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In some places headhunting definitively faded out long ago, in other parts of the world it was a practice that lingered as common place until the mid-20th century at least. I think it is fascinating how utterly repugnant such practices are to some societies, while conversely in others, they were not only condoned and encouraged but viewed as an absolutely essential component of community well being.

I just like to add that in the seminal work, rimitive Art? By Boas, which was first published in 1927 I believe, Boas repeatedly cites the pleasure of virtuosity and the satisfaction of aesthetic creativity as one of the principal motivations for creating art.

Boas was on to something, and Millerís ideas strike me as complimentary and mutually reinforcing. While Boas only mentions the personal creative satisfaction of the artisan him or herself, the idea that creative virtuosity could serve as an appeal to prospective mates, seems like a fairly reasonable extension of his conclusions on art motives? and one that could reinforce the artisans own pleasure in the aesthetically creative act.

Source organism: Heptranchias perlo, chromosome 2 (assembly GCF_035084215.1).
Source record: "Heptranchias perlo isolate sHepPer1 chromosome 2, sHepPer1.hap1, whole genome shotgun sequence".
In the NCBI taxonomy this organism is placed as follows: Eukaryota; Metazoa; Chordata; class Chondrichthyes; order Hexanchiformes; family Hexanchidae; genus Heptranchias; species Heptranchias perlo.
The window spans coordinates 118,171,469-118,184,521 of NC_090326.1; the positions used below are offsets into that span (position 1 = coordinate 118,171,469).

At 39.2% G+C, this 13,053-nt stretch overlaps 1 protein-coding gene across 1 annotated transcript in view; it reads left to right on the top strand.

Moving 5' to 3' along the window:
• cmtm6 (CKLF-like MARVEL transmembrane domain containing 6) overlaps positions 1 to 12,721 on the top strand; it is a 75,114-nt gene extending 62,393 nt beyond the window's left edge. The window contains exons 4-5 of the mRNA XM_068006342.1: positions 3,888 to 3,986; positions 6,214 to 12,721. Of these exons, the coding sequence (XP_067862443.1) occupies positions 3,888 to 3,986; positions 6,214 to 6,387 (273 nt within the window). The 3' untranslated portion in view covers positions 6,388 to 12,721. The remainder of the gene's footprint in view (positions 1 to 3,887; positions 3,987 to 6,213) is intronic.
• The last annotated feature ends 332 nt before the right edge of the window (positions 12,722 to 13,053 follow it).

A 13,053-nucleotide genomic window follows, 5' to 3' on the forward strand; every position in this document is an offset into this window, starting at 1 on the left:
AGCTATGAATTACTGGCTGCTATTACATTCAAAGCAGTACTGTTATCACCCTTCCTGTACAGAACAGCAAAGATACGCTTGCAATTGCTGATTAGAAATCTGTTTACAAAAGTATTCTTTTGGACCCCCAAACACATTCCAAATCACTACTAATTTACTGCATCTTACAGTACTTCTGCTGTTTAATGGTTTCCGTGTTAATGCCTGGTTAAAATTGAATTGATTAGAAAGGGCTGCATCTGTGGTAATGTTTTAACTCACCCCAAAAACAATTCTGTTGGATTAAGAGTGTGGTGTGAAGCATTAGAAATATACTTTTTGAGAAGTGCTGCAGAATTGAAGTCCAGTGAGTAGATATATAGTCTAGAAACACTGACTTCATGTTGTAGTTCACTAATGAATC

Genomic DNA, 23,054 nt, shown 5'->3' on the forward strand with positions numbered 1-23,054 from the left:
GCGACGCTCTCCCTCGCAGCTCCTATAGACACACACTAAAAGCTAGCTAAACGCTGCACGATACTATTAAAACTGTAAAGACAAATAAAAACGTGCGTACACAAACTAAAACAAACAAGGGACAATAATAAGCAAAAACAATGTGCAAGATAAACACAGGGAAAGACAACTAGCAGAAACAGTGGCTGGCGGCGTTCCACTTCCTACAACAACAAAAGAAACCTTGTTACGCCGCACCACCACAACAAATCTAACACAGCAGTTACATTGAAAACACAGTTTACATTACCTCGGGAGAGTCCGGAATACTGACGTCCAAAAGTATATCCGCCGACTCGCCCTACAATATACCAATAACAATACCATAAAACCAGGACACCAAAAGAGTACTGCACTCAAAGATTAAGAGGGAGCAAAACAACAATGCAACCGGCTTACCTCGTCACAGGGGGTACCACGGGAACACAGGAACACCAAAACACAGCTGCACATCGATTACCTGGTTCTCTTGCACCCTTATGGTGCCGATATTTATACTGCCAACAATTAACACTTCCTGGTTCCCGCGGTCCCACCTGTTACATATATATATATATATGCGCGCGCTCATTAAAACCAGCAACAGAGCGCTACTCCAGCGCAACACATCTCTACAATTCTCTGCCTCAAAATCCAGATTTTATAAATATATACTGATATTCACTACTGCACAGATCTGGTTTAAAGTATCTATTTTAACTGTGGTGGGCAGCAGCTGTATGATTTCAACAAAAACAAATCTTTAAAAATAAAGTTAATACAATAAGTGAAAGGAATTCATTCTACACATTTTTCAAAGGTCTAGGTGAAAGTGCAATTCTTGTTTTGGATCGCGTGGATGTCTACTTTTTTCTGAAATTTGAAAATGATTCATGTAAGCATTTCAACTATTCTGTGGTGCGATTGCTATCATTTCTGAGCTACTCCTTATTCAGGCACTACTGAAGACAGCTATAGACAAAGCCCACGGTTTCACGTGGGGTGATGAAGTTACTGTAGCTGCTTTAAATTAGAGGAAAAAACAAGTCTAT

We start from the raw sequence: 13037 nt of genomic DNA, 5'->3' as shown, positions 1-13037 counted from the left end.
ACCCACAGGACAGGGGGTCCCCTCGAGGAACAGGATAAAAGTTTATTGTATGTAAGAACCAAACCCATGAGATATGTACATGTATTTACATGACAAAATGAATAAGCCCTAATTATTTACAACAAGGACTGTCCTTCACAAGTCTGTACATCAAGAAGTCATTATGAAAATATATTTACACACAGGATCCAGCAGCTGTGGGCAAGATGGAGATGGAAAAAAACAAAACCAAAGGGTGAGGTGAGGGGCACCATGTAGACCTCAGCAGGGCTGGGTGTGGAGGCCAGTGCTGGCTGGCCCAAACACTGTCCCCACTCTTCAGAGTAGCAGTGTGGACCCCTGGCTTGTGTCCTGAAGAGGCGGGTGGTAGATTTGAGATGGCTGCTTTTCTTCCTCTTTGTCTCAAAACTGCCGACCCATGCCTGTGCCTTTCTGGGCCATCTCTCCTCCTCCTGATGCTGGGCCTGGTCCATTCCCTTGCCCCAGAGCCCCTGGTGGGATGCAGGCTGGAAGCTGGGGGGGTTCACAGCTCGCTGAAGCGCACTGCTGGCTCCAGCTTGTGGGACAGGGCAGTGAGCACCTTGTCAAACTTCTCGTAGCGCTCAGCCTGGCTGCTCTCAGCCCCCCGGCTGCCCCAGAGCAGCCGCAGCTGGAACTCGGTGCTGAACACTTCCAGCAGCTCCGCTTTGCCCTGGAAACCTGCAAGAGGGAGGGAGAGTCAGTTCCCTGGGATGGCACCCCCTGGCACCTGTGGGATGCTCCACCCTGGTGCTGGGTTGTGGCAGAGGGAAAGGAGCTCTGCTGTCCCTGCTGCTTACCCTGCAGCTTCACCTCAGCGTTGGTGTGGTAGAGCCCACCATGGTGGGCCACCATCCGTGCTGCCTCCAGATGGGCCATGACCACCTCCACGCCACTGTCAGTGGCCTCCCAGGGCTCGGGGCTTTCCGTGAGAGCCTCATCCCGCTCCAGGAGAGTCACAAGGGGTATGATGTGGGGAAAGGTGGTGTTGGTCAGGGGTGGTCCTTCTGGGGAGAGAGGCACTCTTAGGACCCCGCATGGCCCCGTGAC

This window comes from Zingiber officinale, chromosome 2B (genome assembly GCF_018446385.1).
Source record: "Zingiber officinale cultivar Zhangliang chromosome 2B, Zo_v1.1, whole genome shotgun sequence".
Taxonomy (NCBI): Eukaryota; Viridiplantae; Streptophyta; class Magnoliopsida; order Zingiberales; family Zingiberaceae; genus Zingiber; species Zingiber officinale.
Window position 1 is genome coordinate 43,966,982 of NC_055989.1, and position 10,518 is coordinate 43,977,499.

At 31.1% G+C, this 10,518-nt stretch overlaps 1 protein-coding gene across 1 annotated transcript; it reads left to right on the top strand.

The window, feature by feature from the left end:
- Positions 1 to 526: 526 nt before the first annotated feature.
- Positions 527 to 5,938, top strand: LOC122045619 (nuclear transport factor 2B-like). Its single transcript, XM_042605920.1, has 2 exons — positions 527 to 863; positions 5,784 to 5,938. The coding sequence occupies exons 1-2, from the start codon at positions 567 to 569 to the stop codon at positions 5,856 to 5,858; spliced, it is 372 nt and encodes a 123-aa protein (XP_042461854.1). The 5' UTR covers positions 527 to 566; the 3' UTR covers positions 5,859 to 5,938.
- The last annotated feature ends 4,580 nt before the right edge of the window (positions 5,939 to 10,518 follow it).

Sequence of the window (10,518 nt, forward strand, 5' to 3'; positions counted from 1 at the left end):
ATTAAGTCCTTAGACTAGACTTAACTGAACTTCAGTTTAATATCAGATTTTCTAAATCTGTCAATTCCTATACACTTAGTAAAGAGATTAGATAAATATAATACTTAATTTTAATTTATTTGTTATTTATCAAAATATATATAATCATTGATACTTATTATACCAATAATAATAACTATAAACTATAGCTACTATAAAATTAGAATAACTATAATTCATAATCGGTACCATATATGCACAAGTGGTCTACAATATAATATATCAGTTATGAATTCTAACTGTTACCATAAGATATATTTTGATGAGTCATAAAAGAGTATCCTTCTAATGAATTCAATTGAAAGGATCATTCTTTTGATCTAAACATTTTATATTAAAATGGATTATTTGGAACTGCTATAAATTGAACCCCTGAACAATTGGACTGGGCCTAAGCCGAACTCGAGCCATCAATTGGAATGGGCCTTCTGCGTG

A final comment or two on head hunting? for the majority of us who will read this discussion, I think it is safe to say that if this phenomenon is of interest at all, then at most we may possibly gain an intellectual understanding of why various societies might indulge in headhunting, but our own deeply ingrained cultural praxis will prevent us from ever looking at headhunting the way someone who is an autochthonous member of a headhunting society might.

Numerous art galleries was set up, especially on the internet, where the cost is low. Those galleries serves as a great source of pictures and information for art works. With those galleries, the art works will have a greater impact on the human world.

When considering headhunting in isolation and without any context, and given our own backgrounds, most of us would be hard pressed to ever genuinely and completely dissociate the practice of headhunting from urder?in some sense.

Human behavior, it seems to me, has obviously innate components. We are certainly hard-wired not to try to fly off buildings, and the fear of stepping off a cliff when we can see that there's no place near to land arises pretty early.

But most cultural activities and ethical consciousness are learned behavior (in my judgment). Children learn to not be cruel, they aren't born empathetic.


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Last modified: Tuesday October 18, 2005.